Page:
Barb Rosenstock is the author of the new children's picture book biography Leave It to Abigail!: The Revolutionary Life of Abigail Adams. Her many other books include the new picture book Fight of the Century: Alice Paul Battles Woodrow Wilson for the Vote. She lives in the Chicago area.
Q: Why did you decide to write a children's picture book biography of Abigail Adams, and what do you see as her legacy today?
A: At school visits, there have been a number of elementary school girls who would ask me why I didn’t write about more girls. And that got me thinking…why DIDN’T I write about more girls? Is it possible I was coming at history because I’d been taught a white, male focus?
So I made a conscious effort to focus on some female characters from history. I almost ignored Abigail, though she is sometimes considered America’s first feminist, because all I’d really been taught about her was that she hung laundry in The White House. I had learned in school that she was a housewife, a supporting player, kind of “not worthy” of a book.
And then I started researching in depth…and learned she was a great writer, an open-minded teacher, a committed patriot, a feeder of troops and maker of bullets, a businesswoman, a farmer, you name it, Abigail could do it. John Adams, as a Founding Father, does not exist in history if not for Abigail Adams, Founding Mother.
Q: How did you research the book, and what did you learn that especially surprised you?
A: I read a lot of books, of course, and much of Abigail's copious correspondence. But it was in visiting the Adams Historical Park in Massachusetts and seeing Abigail’s daily life that the book came together.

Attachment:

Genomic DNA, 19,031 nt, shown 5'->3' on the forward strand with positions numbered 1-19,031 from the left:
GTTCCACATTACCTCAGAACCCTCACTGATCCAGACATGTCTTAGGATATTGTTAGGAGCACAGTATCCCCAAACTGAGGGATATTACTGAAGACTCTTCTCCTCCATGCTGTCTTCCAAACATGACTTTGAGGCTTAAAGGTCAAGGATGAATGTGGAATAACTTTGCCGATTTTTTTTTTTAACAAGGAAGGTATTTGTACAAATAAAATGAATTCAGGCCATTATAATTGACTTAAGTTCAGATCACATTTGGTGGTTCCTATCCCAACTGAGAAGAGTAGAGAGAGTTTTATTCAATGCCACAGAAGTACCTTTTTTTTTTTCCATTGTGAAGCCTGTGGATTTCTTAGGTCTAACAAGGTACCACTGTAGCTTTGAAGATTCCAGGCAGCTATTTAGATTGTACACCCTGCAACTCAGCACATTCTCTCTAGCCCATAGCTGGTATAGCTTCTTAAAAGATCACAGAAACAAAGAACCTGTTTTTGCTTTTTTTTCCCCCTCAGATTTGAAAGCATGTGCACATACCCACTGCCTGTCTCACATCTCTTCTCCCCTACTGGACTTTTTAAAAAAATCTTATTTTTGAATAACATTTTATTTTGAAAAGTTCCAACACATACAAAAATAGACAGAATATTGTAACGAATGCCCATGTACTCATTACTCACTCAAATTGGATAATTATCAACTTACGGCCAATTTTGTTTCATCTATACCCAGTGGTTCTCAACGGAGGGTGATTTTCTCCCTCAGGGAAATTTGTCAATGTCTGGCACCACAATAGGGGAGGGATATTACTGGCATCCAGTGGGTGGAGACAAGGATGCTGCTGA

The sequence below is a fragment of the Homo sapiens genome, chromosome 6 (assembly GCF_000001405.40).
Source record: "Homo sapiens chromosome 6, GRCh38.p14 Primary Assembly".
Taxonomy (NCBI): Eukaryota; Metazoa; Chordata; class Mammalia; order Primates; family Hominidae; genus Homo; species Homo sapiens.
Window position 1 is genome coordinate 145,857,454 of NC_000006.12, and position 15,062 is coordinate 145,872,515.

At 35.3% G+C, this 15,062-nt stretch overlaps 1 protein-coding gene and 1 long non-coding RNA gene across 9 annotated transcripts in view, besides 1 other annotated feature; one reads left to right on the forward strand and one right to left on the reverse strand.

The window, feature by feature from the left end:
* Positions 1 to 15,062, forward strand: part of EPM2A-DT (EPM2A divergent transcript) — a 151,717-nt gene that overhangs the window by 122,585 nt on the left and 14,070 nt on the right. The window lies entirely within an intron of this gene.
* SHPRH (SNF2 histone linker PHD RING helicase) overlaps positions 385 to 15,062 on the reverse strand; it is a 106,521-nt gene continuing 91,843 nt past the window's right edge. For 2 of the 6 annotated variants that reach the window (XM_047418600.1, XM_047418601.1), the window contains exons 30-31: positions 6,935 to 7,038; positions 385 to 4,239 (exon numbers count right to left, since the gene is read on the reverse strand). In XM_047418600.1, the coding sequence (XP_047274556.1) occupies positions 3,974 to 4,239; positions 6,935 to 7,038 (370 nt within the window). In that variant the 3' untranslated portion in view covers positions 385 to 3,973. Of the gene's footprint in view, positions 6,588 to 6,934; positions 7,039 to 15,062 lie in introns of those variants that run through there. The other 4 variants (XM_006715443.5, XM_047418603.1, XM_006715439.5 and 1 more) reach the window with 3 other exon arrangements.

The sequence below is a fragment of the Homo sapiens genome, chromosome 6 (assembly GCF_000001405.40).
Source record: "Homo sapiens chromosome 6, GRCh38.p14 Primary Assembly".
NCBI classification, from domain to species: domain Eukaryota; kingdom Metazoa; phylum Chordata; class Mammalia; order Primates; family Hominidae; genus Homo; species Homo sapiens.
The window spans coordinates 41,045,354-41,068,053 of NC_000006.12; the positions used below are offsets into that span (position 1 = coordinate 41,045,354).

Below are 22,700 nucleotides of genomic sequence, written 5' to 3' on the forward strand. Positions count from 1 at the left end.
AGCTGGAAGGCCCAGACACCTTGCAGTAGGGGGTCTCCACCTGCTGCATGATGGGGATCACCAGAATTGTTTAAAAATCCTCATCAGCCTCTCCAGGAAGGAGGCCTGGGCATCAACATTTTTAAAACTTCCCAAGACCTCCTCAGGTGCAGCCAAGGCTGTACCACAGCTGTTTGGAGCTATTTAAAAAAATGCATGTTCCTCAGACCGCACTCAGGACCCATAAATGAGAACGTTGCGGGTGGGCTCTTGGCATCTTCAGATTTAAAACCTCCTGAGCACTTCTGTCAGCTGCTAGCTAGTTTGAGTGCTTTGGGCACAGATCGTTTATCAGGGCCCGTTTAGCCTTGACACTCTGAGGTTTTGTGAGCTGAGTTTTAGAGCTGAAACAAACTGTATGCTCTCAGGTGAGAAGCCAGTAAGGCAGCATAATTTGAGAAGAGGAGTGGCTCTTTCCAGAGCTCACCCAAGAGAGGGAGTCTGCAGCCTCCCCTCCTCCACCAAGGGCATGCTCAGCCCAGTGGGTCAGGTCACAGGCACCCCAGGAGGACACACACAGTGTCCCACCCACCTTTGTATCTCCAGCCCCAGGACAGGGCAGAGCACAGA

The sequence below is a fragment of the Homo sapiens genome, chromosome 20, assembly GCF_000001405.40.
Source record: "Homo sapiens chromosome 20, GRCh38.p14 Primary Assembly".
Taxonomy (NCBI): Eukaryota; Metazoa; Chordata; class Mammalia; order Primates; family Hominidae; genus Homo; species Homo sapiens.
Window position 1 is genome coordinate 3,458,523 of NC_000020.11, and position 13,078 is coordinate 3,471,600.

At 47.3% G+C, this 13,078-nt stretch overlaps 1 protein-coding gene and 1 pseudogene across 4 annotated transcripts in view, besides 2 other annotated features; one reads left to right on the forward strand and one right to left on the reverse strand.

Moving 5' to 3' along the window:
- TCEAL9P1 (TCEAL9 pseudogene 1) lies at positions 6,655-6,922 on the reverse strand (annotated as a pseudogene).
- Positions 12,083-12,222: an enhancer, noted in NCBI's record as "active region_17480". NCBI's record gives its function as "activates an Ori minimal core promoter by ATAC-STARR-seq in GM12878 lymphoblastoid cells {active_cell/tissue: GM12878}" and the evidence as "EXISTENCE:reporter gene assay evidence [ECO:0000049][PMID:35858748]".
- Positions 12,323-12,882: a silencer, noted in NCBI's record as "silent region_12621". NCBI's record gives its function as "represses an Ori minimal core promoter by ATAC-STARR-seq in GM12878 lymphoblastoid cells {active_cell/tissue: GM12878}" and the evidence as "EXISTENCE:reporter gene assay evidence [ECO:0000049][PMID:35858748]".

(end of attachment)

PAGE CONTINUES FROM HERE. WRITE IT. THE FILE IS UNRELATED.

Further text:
What surprised me most was how modern Abigail seemed at every turn. She juggled business, friendships, marriage, children, politics, and made it look effortless…plus her warmth and humor comes through in her writing. You were lucky if you could call Abigail Adams a friend. I was lucky to research her life and meet the historians who are preserving her work and legacy.
Q: What do you think Elizabeth Baddeley's illustrations add to the book?
A: I always say that the key to writing a picture book is writing HALF the story…the other half is for the illustrator. I try to leave room in the book for the art to work out its own details.
Elizabeth brought to life all the emotions and period details of Abigail’s colonial world that would bog down the text. And she accomplished the ultimate, this is (as far as we know) the first book of all time to actually have cross-stitched endpapers and spot art.
Elizabeth is not only an accomplished illustrator, she decided to honor Abigail and women’s work in general by stitching the art by hand. WOW! Take a look, you’ll be blown away!
Q: You also have a new picture book out called Fight of the Century--what can you tell us about that book?
A: Again, those grade school girls got to me! As if 2020 hasn’t been exciting enough, it is also the anniversary of the ratification of the 19th amendment which gave women the right to vote.
In Fight of the Century, I tell the story of Alice Paul’s fight for women’s suffrage. The person she was fighting against was the president of the United States, Woodrow Wilson.
Alice and her group used peaceful protest tactics (among the first time in the U.S. that peaceful protest was used to influence a sitting president) and led the first group to ever picket the White House. Woodrow fought, Alice fought harder, and won!
The book is set up like a boxing match. Alice believed in her cause and she was on the right side of history.
Q: What are you working on now?
A: I have picture books coming out on the artist Monet (with Mary Grandpré), Monarch butterflies (with Erika Meza), and life in the Sargasso Sea (with Katherine Roy). I’m noodling around with elephant science, Picasso, spiritualism, and ocean migrations, so we shall see.
Q: Anything else we should know?
A: Please honor our Founding Mothers and those who fought for our suffrage and VOTE in 2020! Also, please support the justice and civil rights causes you believe in. Our country’s future depends on active, engaged, participating citizens.
--Interview with Deborah Kalb. Here's a previous Q&A with Barb Rosenstock.